MHG42433 - Midden - Road Broch

Summary

No summary available.

Type and Period (1)

  • MIDDEN (Mesolithic to Late Iron Age - 8000 BC? to 560 AD?)

Protected Status

Full Description

The Road Broch (MHG1650) is one of the best examples of a 1st phase broch (1st centuries BC and AD), although it was re-used during the Broch II phase (2nd, 3rd centuries AD) and again during the post-broch era. It was built on a mesolithic kitchen midden. <1>

Samuel Laing explored an extensive shell midden at Keiss in 1864. It consisted of:
"… a great mass of shells, at least five feet deep, and covering an area of several hundred square yards, (which) rests on the natural soil and is itself covered by the foundation of a massive building . . ."
Numerous stone, quartz and bone implements were found among the shells and have been considered to be of early post-Mesolithic age and "not unlike the late Larnian" (Mesolithic culture) in north-east Ireland. Very similar material has been found in middens at Freswick Bay, where sherds of Beaker pottery were also found [figs. 117 and 118]. The deposits are presumably at least two, and perhaps up to three, thousand years older than the broch. <3> <4>

Pre-broch era – the shell midden
Laing recovered a quantity of material from this midden including some potsherds, chipped flints, stone implements including hammer-stones, some smaller pebbles interpreted as sling stones, and various pointed bone implements. The age of this midden is uncertain but, if the potsherds were truly found in it (of which one cannot now be certain), it need not antedate the broch by any great time. If it is analogous to the Freswick midden a date in the third millennium BC seems plausible. <4>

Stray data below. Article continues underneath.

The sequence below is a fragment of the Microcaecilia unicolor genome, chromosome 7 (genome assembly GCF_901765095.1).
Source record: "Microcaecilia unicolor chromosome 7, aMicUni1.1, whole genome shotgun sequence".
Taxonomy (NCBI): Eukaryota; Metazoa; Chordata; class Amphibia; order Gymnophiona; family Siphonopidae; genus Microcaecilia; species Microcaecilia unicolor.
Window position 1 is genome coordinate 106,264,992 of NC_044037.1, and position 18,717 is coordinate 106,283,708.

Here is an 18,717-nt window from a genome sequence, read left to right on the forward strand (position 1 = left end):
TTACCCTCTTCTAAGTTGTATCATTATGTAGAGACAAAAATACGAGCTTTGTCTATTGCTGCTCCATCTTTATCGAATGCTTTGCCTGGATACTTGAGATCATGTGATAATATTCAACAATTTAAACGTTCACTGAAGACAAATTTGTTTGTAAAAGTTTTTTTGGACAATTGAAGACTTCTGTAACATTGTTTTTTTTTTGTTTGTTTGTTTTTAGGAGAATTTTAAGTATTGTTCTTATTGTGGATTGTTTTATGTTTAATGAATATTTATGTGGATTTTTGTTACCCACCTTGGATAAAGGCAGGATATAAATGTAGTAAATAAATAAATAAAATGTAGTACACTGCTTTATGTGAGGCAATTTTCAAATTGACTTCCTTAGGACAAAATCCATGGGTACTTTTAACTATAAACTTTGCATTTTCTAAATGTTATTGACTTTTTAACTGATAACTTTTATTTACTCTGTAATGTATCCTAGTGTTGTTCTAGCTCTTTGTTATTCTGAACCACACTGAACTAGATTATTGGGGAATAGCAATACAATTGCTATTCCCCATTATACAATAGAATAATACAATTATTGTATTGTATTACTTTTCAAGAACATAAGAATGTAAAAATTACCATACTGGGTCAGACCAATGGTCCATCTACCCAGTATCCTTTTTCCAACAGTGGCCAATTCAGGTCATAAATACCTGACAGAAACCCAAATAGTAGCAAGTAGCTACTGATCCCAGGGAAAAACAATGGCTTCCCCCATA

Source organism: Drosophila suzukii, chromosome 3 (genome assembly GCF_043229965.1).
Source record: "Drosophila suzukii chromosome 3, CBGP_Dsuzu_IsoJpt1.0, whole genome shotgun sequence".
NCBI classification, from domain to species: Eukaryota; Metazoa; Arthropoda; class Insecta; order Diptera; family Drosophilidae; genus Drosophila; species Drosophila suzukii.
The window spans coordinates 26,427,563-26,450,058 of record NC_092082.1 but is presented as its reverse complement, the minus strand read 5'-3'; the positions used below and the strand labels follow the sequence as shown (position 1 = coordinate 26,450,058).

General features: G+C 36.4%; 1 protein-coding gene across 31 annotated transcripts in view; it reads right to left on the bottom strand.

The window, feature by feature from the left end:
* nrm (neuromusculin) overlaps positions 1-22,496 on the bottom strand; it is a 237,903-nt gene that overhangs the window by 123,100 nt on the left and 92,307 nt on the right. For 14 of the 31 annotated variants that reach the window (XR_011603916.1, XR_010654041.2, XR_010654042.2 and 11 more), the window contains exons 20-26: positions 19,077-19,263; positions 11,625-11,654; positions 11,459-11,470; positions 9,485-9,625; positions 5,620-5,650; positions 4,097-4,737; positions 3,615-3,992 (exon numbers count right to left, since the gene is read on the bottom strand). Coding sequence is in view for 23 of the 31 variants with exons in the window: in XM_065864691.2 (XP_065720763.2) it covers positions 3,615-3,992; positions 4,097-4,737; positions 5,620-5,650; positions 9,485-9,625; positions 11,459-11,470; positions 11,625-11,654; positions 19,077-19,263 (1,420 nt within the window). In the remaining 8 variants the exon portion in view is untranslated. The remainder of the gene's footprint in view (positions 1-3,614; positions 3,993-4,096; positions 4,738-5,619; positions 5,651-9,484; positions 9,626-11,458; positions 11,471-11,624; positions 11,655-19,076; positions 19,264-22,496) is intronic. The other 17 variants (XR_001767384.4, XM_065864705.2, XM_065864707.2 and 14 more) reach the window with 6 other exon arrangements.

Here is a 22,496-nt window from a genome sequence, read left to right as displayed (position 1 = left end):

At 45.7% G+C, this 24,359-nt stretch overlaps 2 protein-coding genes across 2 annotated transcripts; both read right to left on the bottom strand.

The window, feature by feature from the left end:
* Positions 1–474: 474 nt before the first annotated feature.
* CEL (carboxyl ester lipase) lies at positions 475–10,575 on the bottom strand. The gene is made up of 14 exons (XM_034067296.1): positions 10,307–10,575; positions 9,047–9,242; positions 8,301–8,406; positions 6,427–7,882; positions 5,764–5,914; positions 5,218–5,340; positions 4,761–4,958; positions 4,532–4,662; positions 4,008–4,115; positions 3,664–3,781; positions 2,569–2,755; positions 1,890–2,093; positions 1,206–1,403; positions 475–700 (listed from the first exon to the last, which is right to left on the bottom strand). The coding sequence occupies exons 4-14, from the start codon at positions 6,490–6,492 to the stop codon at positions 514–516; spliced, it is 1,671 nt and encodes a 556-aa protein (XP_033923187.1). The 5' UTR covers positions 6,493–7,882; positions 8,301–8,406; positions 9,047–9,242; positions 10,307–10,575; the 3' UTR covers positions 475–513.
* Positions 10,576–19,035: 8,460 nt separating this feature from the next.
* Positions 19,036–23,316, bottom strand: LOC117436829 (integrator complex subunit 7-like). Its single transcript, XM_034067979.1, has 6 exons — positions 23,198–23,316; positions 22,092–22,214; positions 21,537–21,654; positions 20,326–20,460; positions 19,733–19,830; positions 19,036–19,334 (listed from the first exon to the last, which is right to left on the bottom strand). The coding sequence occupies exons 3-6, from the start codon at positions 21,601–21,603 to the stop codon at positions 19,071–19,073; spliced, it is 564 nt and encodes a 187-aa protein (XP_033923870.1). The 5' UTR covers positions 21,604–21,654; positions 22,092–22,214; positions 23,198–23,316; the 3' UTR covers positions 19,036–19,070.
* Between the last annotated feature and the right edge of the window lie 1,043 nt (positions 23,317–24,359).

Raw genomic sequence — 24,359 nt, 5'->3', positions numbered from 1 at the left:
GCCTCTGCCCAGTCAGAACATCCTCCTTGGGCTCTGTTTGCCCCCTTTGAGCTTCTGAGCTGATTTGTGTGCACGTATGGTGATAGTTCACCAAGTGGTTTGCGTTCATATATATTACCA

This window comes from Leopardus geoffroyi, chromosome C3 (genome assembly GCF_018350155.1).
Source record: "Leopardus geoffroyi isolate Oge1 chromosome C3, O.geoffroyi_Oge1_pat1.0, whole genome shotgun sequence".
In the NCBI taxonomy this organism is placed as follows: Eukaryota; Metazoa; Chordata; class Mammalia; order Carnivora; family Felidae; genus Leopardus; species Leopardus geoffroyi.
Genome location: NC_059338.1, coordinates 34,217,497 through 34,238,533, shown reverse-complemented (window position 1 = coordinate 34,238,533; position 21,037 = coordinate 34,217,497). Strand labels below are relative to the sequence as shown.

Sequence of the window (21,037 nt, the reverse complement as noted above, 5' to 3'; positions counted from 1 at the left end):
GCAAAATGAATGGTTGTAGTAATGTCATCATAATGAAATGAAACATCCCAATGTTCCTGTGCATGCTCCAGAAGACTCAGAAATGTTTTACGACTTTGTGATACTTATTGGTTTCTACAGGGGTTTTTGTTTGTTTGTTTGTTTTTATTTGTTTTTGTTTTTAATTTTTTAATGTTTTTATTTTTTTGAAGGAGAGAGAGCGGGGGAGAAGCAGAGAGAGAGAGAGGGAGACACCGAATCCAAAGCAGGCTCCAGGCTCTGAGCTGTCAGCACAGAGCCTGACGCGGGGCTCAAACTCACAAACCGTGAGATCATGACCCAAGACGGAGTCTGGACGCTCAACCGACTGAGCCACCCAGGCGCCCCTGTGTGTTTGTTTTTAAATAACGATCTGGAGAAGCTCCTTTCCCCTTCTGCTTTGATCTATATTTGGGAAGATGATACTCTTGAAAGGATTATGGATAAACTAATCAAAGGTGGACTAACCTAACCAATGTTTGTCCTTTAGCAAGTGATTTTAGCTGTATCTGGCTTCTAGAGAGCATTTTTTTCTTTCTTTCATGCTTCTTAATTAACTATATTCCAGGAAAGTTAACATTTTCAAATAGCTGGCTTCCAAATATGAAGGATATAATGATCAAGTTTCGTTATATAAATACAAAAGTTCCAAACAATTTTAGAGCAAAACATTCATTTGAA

From Laing's excavations
This material all came from the shell midden under the broch.
Flint and stone tools included chipped flints, hammerstones made from beach pebbles, a rude mortar and some small beach pebbles interpreted as sling-stones.
Bone tools included 3 points (called "arrowheads" [figs. 26-28], about 18 "skewers" or awls [figs. 29-31] made from both bone and horn.
There was also some "rude pottery". However in the National Museums of Scotland there are sherds among Laing's collection which do not fit this description, being a thin, fine, smooth ware with a near black surface (nos. 00-00). Presumably this material, which is clearly of Iron Age date, belongs to the broch horizon.
Food refuse included periwinkles ("4/5ths" of the total) and some animal bones (unidentified). <2> <4>

Sources/Archives (4)

Map

Location

Grid reference Centred ND 3487 6151 (14m by 14m) (Buffered by site type)
Map sheet ND36SW
Civil Parish WICK
Geographical Area CAITHNESS

Finds (0)

Related Monuments/Buildings (1)

Related Investigations/Events (0)

External Links (3)

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